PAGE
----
Through all of the days of the life of our Lord in this earth, John almost certainly was intimately and conversantly acquainted with Him.  And yet, when he sees the Lord here, he becomes hos nekros, as one dead [Revelation 1:17].  Would you not have thought that seeing the immortalized and glorified and living Lord he would have been overwhelmed with ecstatic joy, gladness, just as the disciples in Luke 24, "When they saw the Lord they believed not for joy"? [Luke 24:41].  You would have thought that he would have met the Savior on that lonely isle of Patmos with an overwhelming gladness, with a welcome indescribably full and deep.  But the text says, "And when I saw Him, I fell at His face hos nekros, as one dead" [Revelation 1:17].

Why this unusual, amazing response of the apostle when he looked upon the face of the living Glory?  Number one: it was in this confrontation that the apostle John, still a man in human flesh, gazed upon undisguised deity.  All through the days of the ministry of our Lord His deity was covered over, shadowed, framed, hidden in flesh.  Just once in a while would the undimmed glory shine through His incarnate body, such as the transfiguration: there for just a moment did they see the Godhead Christ Jesus, deity, Christ Jesus [Matthew 17:1-2; Luke 9:32].  And just once in a while, as He ministered, would they look upon the evidences of the God Christ the Lord.  But the veil of His flesh covered over the exceeding glory.  But here the apostle John sees Christ as He is and was and ever shall be.  Here His face is as the countenance of the sun.  Here His eyes are like flames of fire; His feet as molten brass, burning in a furnace.  And as the apostle looks upon deity he becomes hos nekros, as one dead [Revelation 1:13-17].

That’s a remarkable thing, again, when I read through the Apocalyptic verses, this same apostle John looked upon the jasper throne with undimmed eye.  He looked upon the emerald rainbow [Revelation 4:2-3], didn’t faint.  He rejoiced when he looked upon the crystal sea, it was as fire mingled with clear glass [Revelation 4:6].  He did not quail before the seven lamps, the seven Spirits of God burning before the throne of the Almighty [Revelation 4:5].  He looked through the door into heaven itself and into the abyss of hell itself and did not cringe or quail or tremble [Revelation 4:1].  And yet, when he looks upon the undisguised, unshadowed deity and glory of the Son of God, the text says, "I fell at His feet as dead" [Revelation 1:17].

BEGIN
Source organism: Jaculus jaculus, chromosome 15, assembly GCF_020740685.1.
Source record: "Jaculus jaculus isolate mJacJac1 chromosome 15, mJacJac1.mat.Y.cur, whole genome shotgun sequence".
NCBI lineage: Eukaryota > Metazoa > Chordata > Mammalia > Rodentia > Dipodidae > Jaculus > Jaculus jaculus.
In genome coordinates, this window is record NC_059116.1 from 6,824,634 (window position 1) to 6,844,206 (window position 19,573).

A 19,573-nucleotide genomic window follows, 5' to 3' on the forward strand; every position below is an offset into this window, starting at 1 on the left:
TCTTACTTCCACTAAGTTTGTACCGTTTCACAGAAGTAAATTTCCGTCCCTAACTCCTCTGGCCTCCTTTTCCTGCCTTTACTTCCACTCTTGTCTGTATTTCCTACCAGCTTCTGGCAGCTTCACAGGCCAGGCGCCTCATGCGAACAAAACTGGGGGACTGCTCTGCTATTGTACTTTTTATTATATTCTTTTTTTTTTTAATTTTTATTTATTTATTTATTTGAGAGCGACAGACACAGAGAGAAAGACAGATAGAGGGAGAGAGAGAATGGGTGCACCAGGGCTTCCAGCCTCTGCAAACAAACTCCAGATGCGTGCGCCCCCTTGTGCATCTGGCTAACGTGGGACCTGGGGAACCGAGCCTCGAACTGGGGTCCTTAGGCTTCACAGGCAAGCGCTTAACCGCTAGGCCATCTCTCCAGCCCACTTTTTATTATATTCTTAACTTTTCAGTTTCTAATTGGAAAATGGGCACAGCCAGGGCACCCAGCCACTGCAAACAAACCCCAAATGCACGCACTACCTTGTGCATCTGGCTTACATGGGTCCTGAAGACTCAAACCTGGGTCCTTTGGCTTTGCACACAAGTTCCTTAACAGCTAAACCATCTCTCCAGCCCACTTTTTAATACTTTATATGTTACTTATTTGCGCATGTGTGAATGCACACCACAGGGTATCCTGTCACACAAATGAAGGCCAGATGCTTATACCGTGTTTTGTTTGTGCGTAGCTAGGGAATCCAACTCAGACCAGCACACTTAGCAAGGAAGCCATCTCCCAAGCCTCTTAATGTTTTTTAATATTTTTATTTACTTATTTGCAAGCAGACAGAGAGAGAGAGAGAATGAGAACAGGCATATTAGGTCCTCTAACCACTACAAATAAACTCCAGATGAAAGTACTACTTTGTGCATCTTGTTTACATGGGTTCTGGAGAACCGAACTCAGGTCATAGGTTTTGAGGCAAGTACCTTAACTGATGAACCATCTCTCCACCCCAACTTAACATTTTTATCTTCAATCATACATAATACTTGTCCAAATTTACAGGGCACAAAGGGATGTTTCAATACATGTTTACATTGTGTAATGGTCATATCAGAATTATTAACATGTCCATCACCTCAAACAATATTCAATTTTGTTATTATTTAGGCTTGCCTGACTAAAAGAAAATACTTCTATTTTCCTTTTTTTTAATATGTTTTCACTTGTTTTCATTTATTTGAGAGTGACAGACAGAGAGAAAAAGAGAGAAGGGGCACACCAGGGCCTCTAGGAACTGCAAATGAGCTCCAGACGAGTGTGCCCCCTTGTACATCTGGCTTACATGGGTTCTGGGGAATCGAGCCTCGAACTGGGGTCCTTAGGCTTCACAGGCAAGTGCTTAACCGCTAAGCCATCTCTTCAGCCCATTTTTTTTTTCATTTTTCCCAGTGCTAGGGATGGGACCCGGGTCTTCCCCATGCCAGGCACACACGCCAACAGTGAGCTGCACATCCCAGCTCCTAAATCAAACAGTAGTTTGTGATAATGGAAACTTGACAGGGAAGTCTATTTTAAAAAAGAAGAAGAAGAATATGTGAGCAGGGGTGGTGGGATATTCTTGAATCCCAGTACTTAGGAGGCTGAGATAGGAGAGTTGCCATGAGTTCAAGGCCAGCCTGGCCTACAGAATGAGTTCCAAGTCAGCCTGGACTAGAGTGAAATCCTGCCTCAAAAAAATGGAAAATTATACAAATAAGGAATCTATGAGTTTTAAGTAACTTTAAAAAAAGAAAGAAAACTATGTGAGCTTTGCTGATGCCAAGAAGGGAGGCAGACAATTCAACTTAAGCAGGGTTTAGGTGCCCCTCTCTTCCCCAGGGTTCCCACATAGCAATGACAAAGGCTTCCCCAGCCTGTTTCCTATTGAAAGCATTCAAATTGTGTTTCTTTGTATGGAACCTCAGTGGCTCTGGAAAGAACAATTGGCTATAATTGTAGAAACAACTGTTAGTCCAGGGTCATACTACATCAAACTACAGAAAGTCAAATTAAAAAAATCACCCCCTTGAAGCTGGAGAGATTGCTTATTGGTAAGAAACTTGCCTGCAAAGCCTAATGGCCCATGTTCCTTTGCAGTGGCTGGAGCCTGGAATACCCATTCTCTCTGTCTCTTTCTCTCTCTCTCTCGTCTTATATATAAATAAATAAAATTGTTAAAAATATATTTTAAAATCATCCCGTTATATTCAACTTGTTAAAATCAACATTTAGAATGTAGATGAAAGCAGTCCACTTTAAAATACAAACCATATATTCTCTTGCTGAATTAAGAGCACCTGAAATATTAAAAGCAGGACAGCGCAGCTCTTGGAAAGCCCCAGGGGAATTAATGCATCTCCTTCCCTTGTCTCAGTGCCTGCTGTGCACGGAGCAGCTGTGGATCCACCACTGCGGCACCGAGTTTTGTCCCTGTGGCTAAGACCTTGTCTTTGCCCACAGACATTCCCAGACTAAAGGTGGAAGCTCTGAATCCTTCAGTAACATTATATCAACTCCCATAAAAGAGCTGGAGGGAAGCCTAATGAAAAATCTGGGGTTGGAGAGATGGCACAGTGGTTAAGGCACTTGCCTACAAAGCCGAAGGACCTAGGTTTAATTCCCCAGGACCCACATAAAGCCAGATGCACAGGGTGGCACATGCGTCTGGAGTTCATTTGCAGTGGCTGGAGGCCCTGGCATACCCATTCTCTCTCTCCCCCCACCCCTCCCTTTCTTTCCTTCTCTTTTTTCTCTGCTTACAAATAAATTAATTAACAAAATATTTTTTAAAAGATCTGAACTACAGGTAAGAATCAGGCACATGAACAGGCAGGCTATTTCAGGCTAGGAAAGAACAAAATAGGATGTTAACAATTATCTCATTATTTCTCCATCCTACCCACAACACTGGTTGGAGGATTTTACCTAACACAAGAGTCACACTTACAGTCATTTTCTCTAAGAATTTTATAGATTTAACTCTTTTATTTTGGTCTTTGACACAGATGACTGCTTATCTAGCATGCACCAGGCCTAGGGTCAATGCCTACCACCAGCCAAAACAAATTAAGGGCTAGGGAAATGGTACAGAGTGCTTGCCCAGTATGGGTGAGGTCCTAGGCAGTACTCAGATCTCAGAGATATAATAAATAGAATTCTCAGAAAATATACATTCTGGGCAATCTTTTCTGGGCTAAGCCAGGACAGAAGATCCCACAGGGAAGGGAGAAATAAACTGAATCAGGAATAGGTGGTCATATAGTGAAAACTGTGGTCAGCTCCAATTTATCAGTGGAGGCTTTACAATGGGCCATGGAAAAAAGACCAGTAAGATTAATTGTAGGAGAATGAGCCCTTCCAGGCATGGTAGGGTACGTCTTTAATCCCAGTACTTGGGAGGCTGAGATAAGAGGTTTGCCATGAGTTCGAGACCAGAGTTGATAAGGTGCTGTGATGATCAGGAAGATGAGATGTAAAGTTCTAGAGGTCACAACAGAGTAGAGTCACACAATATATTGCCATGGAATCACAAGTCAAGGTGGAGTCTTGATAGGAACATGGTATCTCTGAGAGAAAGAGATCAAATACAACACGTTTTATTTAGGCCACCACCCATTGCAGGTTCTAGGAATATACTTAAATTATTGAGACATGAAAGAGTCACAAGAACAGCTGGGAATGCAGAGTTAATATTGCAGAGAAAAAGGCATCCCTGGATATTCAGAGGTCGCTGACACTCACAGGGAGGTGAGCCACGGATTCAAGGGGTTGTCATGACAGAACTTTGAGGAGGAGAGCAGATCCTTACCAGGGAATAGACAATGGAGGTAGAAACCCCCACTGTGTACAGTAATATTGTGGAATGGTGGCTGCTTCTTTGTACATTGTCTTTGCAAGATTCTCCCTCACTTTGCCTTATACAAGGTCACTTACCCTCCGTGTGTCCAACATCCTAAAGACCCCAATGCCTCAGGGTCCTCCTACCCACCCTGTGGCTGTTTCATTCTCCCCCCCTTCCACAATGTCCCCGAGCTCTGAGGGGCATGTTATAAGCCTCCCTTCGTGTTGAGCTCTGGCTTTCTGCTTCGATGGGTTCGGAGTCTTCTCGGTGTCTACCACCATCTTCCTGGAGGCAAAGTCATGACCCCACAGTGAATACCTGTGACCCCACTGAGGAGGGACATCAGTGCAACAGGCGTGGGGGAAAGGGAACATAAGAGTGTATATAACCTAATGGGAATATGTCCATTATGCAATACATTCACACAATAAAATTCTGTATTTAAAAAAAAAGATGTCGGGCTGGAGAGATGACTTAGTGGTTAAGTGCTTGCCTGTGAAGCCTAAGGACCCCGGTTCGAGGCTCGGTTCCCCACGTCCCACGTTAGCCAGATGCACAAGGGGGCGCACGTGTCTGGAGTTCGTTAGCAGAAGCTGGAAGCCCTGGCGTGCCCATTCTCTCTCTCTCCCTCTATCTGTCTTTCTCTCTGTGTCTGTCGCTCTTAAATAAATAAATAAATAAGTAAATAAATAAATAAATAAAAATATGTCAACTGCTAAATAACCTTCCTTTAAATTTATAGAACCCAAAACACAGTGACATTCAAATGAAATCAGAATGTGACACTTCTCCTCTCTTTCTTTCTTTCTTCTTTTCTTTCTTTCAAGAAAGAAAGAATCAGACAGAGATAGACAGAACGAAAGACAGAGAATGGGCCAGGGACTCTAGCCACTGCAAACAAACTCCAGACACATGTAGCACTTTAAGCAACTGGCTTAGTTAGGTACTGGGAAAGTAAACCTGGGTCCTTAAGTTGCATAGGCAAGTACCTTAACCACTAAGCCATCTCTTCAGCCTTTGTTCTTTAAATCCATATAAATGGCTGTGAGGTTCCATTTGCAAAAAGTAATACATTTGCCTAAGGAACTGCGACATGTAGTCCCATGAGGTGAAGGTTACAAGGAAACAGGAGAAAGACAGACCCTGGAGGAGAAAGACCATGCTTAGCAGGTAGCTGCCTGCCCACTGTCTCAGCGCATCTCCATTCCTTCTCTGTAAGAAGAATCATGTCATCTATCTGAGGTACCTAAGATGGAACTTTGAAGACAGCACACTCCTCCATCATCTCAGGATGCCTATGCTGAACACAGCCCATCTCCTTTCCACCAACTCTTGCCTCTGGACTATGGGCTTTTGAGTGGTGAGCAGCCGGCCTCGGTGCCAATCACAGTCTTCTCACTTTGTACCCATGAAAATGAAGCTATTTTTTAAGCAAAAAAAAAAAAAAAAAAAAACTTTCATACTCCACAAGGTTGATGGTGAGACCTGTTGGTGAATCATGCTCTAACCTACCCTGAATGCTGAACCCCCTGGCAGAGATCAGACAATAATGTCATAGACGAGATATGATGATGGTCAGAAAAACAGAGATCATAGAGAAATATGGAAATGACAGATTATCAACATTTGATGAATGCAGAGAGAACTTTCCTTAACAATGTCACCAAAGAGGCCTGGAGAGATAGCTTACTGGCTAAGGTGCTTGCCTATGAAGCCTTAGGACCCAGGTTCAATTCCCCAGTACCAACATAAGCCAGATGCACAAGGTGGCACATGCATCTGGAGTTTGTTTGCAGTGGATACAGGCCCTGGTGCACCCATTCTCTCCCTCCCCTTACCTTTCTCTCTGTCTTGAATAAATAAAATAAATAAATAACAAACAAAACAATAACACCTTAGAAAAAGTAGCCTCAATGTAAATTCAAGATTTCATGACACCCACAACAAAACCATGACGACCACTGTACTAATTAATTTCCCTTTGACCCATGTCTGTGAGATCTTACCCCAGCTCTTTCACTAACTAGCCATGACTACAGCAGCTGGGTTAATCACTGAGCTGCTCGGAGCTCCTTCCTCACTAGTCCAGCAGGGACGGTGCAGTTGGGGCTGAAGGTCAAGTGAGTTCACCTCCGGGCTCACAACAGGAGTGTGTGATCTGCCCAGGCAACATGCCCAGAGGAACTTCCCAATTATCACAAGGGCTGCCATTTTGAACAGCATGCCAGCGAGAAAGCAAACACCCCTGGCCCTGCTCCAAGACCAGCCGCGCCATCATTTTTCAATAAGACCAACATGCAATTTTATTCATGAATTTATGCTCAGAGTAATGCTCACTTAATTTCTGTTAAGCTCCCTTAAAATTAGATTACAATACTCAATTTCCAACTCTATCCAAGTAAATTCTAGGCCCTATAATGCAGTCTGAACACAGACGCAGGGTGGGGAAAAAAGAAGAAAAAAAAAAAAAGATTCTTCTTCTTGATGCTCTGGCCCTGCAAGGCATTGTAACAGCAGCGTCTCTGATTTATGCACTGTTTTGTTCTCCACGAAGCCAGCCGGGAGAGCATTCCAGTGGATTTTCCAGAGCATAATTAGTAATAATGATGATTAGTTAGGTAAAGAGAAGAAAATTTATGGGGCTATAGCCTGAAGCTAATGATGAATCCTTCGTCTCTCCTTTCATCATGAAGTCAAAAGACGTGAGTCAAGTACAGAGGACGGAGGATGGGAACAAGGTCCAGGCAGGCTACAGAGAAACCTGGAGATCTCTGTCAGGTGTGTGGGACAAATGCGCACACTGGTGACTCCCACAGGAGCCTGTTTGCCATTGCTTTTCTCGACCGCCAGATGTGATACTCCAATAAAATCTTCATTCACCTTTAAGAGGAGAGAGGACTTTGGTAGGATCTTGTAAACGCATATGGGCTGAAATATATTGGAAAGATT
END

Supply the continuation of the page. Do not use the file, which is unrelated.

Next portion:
Another reason why John in the presence of the living glory fell at His feet hos nekros, as dead: how does a finite, sinful soul, how does a man made out of dust and ashes stand in the presence of Almighty God and live?  How does an insect exist in the burning fury of the sun?  Clothed mortal, sinful from the days of our birth, laden with transgressions and weakness and carnality, how does a man made out of dust, born of a woman, conceived in iniquity, shaped in sin [Psalm 51:5], know no other thing all of the days of our life but weakness and mistake and transgression – how does he stand in the presence of the brilliance of the white holiness and glory of God?  "I fell at His feet as dead" [Revelation 1:17].

When the children of Israel stood in the presence of Mt. Sinai that burned with fire and heard the awful voice of God, they said to Moses, "You speak to Him, and let God speak to you.  And you tell us what God says.  But let not the Lord speak to us, lest we die" [Exodus 19:18-19].  When Isaiah saw the Lord lifted up he cried, "Woe, woe, woe is me; I am undone.  I am a man of unclean lips" [Isaiah 6:1, 5].  In the tenth chapter of Daniel, as he stood by the River Hiddekel [Daniel 10:4], the Tigris River, seeing the vision, the theophany of God, of Christ, Daniel says, "My comeliness turned to corruption, and I became dead" [Daniel 10:8].

"And when I saw Him, I, a man made of dust and ashes, I fell at His feet as dead."  Now, "And He laid His right hand upon me, saying unto me, Do not be afraid, fear not" [Revelation 1:17].  There is such a disparity between the risen Lord before whose feet Mary Magdalene fell [John 20:17], who was greeted by the women who followed Him from Galilee [Matthew 28:9-10], who led the grace, the prayer, at Emmaus, when the two disciples broke bread with the unknown Stranger [Luke 24:13-16,  29-31]; there seems such a disparity between the Lord Jesus when He ministered in Galilee [Luke 4:14-9:50] and even after He was raised from the dead [Matthew 28:5-7], and this glorious immortalized Creature, Being, God, Deity, whose eyes are like fire and His feet like molten brass and His countenance like the shining sun [Revelation 1:13-16].  Who is this glorious One?  He is still the same, the Lord Jesus [Hebrews 13:8]; the humble, and sweet and loving Savior, "and He laid His right hand upon me" [Revelation 1:17].